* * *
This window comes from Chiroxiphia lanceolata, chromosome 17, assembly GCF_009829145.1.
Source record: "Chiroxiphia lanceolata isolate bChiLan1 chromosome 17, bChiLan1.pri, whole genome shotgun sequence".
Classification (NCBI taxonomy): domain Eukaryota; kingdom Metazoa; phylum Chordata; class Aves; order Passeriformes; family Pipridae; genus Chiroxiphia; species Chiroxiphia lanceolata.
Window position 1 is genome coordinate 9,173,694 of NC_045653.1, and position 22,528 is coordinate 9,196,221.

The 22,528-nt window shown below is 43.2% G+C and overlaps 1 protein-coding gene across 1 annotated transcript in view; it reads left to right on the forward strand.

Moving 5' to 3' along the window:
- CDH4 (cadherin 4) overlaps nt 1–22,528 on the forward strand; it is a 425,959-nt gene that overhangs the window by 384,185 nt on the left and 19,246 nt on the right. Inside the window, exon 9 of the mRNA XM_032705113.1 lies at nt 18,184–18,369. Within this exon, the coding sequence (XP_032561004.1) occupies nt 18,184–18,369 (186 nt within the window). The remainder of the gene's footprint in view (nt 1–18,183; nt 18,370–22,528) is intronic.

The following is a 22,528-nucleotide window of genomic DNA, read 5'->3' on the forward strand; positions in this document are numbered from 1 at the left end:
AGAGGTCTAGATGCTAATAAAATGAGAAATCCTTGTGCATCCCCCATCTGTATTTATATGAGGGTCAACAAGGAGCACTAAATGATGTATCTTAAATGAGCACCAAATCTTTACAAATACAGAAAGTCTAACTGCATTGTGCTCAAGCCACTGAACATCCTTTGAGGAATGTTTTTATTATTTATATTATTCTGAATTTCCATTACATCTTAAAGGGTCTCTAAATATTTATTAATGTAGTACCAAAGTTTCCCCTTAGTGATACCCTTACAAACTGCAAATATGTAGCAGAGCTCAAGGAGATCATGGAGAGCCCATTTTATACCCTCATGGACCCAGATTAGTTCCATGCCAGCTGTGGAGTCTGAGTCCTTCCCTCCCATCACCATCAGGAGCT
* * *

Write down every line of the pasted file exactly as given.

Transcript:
This window comes from Chiroxiphia lanceolata, chromosome 17, assembly GCF_009829145.1.
Source record: "Chiroxiphia lanceolata isolate bChiLan1 chromosome 17, bChiLan1.pri, whole genome shotgun sequence".
Classification (NCBI taxonomy): domain Eukaryota; kingdom Metazoa; phylum Chordata; class Aves; order Passeriformes; family Pipridae; genus Chiroxiphia; species Chiroxiphia lanceolata.
Window position 1 is genome coordinate 9,173,694 of NC_045653.1, and position 22,528 is coordinate 9,196,221.

The 22,528-nt window shown below is 43.2% G+C and overlaps 1 protein-coding gene across 1 annotated transcript in view; it reads left to right on the forward strand.

Moving 5' to 3' along the window:
- CDH4 (cadherin 4) overlaps nt 1–22,528 on the forward strand; it is a 425,959-nt gene that overhangs the window by 384,185 nt on the left and 19,246 nt on the right. Inside the window, exon 9 of the mRNA XM_032705113.1 lies at nt 18,184–18,369. Within this exon, the coding sequence (XP_032561004.1) occupies nt 18,184–18,369 (186 nt within the window). The remainder of the gene's footprint in view (nt 1–18,183; nt 18,370–22,528) is intronic.

The following is a 22,528-nucleotide window of genomic DNA, read 5'->3' on the forward strand; positions in this document are numbered from 1 at the left end:
AGAGGTCTAGATGCTAATAAAATGAGAAATCCTTGTGCATCCCCCATCTGTATTTATATGAGGGTCAACAAGGAGCACTAAATGATGTATCTTAAATGAGCACCAAATCTTTACAAATACAGAAAGTCTAACTGCATTGTGCTCAAGCCACTGAACATCCTTTGAGGAATGTTTTTATTATTTATATTATTCTGAATTTCCATTACATCTTAAAGGGTCTCTAAATATTTATTAATGTAGTACCAAAGTTTCCCCTTAGTGATACCCTTACAAACTGCAAATATGTAGCAGAGCTCAAGGAGATCATGGAGAGCCCATTTTATACCCTCATGGACCCAGATTAGTTCCATGCCAGCTGTGGAGTCTGAGTCCTTCCCTCCCATCACCATCAGGAGCT